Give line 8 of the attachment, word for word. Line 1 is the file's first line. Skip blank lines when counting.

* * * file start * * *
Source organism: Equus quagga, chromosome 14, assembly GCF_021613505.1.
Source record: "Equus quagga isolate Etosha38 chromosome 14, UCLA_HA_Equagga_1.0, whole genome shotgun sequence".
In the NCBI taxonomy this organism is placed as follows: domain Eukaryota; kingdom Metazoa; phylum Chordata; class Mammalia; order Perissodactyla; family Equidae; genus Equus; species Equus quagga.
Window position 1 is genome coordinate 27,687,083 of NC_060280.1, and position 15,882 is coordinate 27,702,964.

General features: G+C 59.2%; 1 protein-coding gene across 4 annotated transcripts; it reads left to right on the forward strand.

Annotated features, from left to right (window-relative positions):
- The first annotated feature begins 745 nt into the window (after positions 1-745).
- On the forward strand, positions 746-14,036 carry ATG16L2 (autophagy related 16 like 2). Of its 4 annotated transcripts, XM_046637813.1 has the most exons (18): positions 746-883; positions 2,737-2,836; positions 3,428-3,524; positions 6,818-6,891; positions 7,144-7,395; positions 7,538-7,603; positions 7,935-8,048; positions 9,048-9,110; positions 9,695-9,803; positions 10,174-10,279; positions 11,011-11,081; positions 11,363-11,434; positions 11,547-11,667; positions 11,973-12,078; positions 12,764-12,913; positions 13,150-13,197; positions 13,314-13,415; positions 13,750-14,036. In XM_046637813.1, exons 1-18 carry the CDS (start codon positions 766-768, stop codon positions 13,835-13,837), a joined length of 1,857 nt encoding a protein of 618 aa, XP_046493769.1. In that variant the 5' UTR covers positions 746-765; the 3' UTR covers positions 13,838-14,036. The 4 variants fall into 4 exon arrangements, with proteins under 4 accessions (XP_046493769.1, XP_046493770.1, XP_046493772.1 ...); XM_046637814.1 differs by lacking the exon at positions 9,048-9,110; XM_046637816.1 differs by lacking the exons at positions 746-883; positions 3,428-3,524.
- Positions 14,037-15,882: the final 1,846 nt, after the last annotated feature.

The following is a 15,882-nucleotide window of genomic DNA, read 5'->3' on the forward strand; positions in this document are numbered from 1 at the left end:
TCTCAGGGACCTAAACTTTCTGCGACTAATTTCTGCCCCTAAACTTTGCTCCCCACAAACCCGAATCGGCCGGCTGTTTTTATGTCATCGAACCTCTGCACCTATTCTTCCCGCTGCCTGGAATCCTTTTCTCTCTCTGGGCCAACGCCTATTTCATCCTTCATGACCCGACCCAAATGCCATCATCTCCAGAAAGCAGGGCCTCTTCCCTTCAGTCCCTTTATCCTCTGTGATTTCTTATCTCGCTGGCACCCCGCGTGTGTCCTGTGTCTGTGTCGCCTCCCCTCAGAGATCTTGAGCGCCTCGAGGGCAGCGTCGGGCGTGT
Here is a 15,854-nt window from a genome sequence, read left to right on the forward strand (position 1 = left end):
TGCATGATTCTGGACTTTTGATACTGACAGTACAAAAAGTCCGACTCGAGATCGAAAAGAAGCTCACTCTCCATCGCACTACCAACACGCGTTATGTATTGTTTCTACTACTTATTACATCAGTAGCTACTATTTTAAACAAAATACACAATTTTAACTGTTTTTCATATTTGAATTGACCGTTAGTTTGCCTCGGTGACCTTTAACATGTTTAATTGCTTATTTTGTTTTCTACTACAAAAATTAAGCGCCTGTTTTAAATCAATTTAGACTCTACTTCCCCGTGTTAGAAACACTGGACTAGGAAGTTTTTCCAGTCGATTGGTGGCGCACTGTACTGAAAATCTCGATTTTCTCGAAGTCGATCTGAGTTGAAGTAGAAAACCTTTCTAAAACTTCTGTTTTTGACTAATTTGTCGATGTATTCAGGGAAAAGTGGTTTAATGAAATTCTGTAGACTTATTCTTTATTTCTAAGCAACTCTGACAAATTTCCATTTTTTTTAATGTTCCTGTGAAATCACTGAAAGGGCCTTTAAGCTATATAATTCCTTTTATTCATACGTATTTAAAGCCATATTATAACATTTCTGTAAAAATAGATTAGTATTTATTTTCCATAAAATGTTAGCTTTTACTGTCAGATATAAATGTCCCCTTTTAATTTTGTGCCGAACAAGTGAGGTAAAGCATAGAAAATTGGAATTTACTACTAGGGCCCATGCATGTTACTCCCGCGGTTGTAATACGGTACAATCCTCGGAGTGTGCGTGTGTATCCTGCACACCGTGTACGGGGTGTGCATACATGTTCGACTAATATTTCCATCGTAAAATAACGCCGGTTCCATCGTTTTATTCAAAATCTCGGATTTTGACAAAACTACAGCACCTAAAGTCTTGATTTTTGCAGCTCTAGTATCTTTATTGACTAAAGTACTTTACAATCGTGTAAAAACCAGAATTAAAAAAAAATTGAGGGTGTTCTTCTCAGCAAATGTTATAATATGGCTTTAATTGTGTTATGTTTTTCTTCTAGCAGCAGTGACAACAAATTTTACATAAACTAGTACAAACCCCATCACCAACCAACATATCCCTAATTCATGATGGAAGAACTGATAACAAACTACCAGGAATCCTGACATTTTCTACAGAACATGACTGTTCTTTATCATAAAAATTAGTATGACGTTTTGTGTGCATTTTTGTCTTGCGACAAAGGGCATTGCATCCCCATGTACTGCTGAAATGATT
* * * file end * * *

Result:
- On the forward strand, positions 746-14,036 carry ATG16L2 (autophagy related 16 like 2). Of its 4 annotated transcripts, XM_046637813.1 has the most exons (18): positions 746-883; positions 2,737-2,836; positions 3,428-3,524; positions 6,818-6,891; positions 7,144-7,395; positions 7,538-7,603; positions 7,935-8,048; positions 9,048-9,110; positions 9,695-9,803; positions 10,174-10,279; positions 11,011-11,081; positions 11,363-11,434; positions 11,547-11,667; positions 11,973-12,078; positions 12,764-12,913; positions 13,150-13,197; positions 13,314-13,415; positions 13,750-14,036. In XM_046637813.1, exons 1-18 carry the CDS (start codon positions 766-768, stop codon positions 13,835-13,837), a joined length of 1,857 nt encoding a protein of 618 aa, XP_046493769.1. In that variant the 5' UTR covers positions 746-765; the 3' UTR covers positions 13,838-14,036. The 4 variants fall into 4 exon arrangements, with proteins under 4 accessions (XP_046493769.1, XP_046493770.1, XP_046493772.1 ...); XM_046637814.1 differs by lacking the exon at positions 9,048-9,110; XM_046637816.1 differs by lacking the exons at positions 746-883; positions 3,428-3,524.